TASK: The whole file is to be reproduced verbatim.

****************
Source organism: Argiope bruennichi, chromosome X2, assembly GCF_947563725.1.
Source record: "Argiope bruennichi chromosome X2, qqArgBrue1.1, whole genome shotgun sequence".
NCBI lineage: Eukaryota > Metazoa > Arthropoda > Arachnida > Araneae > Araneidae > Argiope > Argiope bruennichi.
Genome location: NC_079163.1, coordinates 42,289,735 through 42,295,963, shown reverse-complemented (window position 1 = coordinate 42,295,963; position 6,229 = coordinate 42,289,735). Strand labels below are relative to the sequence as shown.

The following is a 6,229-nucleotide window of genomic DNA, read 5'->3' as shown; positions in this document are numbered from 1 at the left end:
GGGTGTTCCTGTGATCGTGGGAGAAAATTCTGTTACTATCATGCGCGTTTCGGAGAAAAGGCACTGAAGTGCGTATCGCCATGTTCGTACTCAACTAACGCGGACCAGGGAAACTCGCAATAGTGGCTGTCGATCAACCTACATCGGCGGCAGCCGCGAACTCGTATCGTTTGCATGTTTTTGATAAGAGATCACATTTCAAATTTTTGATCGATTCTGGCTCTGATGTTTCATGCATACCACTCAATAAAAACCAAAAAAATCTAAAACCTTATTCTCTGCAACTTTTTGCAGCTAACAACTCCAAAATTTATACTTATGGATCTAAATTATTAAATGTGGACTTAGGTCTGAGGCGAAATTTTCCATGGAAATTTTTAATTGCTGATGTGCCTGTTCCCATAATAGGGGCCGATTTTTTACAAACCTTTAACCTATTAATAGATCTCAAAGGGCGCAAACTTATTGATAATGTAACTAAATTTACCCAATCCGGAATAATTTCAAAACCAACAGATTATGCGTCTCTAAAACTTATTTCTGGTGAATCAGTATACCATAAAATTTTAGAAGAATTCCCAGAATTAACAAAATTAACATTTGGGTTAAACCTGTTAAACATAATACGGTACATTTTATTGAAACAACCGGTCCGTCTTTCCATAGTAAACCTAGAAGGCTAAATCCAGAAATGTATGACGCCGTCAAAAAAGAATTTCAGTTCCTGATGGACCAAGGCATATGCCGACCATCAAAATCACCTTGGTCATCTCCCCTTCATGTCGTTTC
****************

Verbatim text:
Source organism: Argiope bruennichi, chromosome X2, assembly GCF_947563725.1.
Source record: "Argiope bruennichi chromosome X2, qqArgBrue1.1, whole genome shotgun sequence".
NCBI lineage: Eukaryota > Metazoa > Arthropoda > Arachnida > Araneae > Araneidae > Argiope > Argiope bruennichi.
Genome location: NC_079163.1, coordinates 42,289,735 through 42,295,963, shown reverse-complemented (window position 1 = coordinate 42,295,963; position 6,229 = coordinate 42,289,735). Strand labels below are relative to the sequence as shown.

The following is a 6,229-nucleotide window of genomic DNA, read 5'->3' as shown; positions in this document are numbered from 1 at the left end:
GGGTGTTCCTGTGATCGTGGGAGAAAATTCTGTTACTATCATGCGCGTTTCGGAGAAAAGGCACTGAAGTGCGTATCGCCATGTTCGTACTCAACTAACGCGGACCAGGGAAACTCGCAATAGTGGCTGTCGATCAACCTACATCGGCGGCAGCCGCGAACTCGTATCGTTTGCATGTTTTTGATAAGAGATCACATTTCAAATTTTTGATCGATTCTGGCTCTGATGTTTCATGCATACCACTCAATAAAAACCAAAAAAATCTAAAACCTTATTCTCTGCAACTTTTTGCAGCTAACAACTCCAAAATTTATACTTATGGATCTAAATTATTAAATGTGGACTTAGGTCTGAGGCGAAATTTTCCATGGAAATTTTTAATTGCTGATGTGCCTGTTCCCATAATAGGGGCCGATTTTTTACAAACCTTTAACCTATTAATAGATCTCAAAGGGCGCAAACTTATTGATAATGTAACTAAATTTACCCAATCCGGAATAATTTCAAAACCAACAGATTATGCGTCTCTAAAACTTATTTCTGGTGAATCAGTATACCATAAAATTTTAGAAGAATTCCCAGAATTAACAAAATTAACATTTGGGTTAAACCTGTTAAACATAATACGGTACATTTTATTGAAACAACCGGTCCGTCTTTCCATAGTAAACCTAGAAGGCTAAATCCAGAAATGTATGACGCCGTCAAAAAAGAATTTCAGTTCCTGATGGACCAAGGCATATGCCGACCATCAAAATCACCTTGGTCATCTCCCCTTCATGTCGTTTC